Many pharmacologists work in a laboratory research setting conducting experiments with various drugs. These experiments may be done in animal models of disease or at the biochemical level. Pharmacologists are employed by universities, commercial companies such as a pharmaceutical company, or by the government. University settings are often associated with medical centers and pharmacology research projects are largely funded by grants from outside resources. Many pharmacologists in academic settings study very focused areas in which they are interested. Academic labs are headed by a Ph.D. scientist who will lead a team of technicians and students. Academic pharmacology projects tend to focus on how different drugs work and why. Pharmaceutical settings usually have a basic pharmacology research division, a clinical trials division, a production area, and a quality assurance team. A pharmaceutical company may hire a pharmacologist to discover new drugs or to study existing ones for adverse reactions. Pharmaceutical companies conduct very detailed clinical trials in order to have drugs approved by the FDA (U.S. Department of Health and Human Services Food and Drug Administration). Pharmaceutical companies spend a significant amount of money and employ many scientists in order to prove that a drug is safe and useful in treating a particular disease or condition. A pharmacologist may also be hired by a government agency such as the FDA to conduct research on drugs or to review drug approval applications. The FDA is also responsible for monitoring the safety of already approved drugs and therefore hires pharmacologists to monitor approved drugs as well as establish guidelines. All three settings, academic, commercial, and government, provide viable and exciting opportunities for a pharmacologist.
A typical workday for a pharmacologist depends on the sub-discipline the pharmacologist works in. A molecular pharmacologist may spend a significant portion of the day at the lab bench conducting experiments in test tubes. A behavioral pharmacologist may spend the day observing animals treated with certain drugs. A clinical pharmacologist is more likely to spend time evaluating data from patients taking certain medications. These workdays are typical of traditional research pharmacologists. Pharmacologists in more non-traditional careers may be involved in the business or legal side of science. In other words, pharmacologists are not limited to just experimental research in a laboratory setting.
Education and training
In order to become a pharmacologist, a college degree is required. High school students should take biology, chemistry, and math classes. Several undergraduate institutions now offer a bachelor of science degree in pharmacology. College level courses in biology, biochemistry, anatomy, and physiology are required. The field of pharmacology also requires the use of statistics and laboratory mathematics, and students should complete a statistics course. Undergraduate pharmacology majors should also take chemistry courses, including basic chemistry and organic chemistry. The undergraduate science courses should have a practical laboratory component to prepare students for careers in a laboratory research setting. Students should also pursue undergraduate research projects and look for internship opportunities at pharmaceutical or biotechnology companies. Research associate positions in industry are available for pharmacology college majors, but experience in a laboratory research setting is a must for many of these job opportunities. Universities also hire lab technicians with a college level pharmacology background.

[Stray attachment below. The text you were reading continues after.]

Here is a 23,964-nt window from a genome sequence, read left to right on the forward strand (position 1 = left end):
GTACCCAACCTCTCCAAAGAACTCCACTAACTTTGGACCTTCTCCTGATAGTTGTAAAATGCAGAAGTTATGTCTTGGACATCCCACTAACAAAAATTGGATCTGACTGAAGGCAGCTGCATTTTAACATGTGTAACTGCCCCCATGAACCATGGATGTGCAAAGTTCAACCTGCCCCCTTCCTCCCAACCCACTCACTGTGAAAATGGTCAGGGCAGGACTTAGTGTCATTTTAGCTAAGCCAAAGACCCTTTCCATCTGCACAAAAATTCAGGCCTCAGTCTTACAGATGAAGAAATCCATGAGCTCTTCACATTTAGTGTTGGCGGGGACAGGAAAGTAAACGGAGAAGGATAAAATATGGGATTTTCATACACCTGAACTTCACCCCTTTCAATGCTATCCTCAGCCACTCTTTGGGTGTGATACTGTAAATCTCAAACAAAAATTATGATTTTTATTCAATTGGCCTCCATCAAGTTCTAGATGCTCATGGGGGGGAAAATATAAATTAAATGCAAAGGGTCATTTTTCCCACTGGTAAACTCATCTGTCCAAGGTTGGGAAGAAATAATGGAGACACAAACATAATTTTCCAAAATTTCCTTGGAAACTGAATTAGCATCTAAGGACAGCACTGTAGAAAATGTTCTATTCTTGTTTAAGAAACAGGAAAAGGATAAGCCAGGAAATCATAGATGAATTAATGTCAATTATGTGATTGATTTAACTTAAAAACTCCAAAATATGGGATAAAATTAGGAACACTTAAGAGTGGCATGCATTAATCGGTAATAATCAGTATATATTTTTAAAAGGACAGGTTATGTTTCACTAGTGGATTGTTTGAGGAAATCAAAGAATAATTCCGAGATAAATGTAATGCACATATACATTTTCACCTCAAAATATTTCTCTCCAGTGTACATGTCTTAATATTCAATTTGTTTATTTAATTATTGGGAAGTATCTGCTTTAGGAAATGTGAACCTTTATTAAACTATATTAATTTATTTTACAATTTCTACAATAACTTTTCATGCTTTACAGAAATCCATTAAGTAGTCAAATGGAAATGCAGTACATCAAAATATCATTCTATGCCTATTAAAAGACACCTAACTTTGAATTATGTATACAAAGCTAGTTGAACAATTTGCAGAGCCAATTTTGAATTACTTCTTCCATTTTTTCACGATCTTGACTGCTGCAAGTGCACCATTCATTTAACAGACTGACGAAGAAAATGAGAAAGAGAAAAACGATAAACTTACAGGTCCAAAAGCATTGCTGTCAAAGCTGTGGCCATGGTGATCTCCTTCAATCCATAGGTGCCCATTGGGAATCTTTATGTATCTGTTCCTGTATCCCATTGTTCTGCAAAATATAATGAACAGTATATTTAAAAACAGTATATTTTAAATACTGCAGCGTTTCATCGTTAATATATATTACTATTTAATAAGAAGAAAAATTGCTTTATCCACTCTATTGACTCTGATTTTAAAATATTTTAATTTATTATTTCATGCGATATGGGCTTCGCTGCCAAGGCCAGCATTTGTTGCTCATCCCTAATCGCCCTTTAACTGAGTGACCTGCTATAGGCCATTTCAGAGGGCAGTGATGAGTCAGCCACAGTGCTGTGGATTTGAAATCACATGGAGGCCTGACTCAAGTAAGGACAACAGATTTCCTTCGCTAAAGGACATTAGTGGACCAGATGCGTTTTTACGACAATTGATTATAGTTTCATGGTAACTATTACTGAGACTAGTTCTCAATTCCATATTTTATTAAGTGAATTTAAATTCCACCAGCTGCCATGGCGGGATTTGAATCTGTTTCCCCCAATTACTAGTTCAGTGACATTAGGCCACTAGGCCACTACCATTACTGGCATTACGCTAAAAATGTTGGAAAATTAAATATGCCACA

Advanced education and training
Most pharmacologists have advanced degrees at the masters or Ph.D. level. Many universities offer graduate degree programs in pharmacology. Students pursuing a graduate degree should have a baccalaureate degree in biology, chemistry, or related field. Ph.D. students take in depth courses in physiology and pharmacology. In addition, a major requirement for a Ph.D. is a dissertation research project that is conducted over several years. The Ph.D. student is required to publish novel findings in peer-reviewed scientific journals. After completing a Ph.D. in pharmacology, many graduates go on to postdoctoral research training. Postdoctoral training may be in an academic or commercial setting. This training period has an indefinite time length. Many pharmacologists will then go on to become professors at universities or enter the commercial workforce as research scientists.
The field of pharmacology is experiencing rapid growth and prospects for pharmacologists continue to look good. The mapping of the human genome will provide new insights into designing better drugs and will create a need for more pharmacologists to make use of this new information. Many pharmaceutical companies are hiring pharmacologists for their drug discovery research projects. The pharmaceutical industry is a $300 billion dollar a year industry and this rapid growth is expected to continue.
Efficacy—The effectiveness of a drug in treating a disease or condition.
Pharmacodynamics—The way a drug acts on tissues and cells in the body.
Pharmacokinetics—The route and rate at which a drug gets in and out of the body.
The Insider Guide to Jobs in the Biotech and Pharmaceuticals Industry. Version 5.0. San Francisco: Wet Feet Press, 1999.
Kling, James. "Industry Seeks Classically Trained: Calling All Pharmacologists." The Scientist 13 (1999).
Wilson, Jennifer. "Working in Drug Discovery Research: Academia is Not the Only Route for Ph.D.s." The Scientist 15 (2001).
American Society for Pharmacology and Experimental Therapeutics. 9650 Rockville Pike, Bethesda, MD 20814.(301) 530-7060. <http://www.faseb.org/aspet/>.
Susan M. Mockus, Ph.D.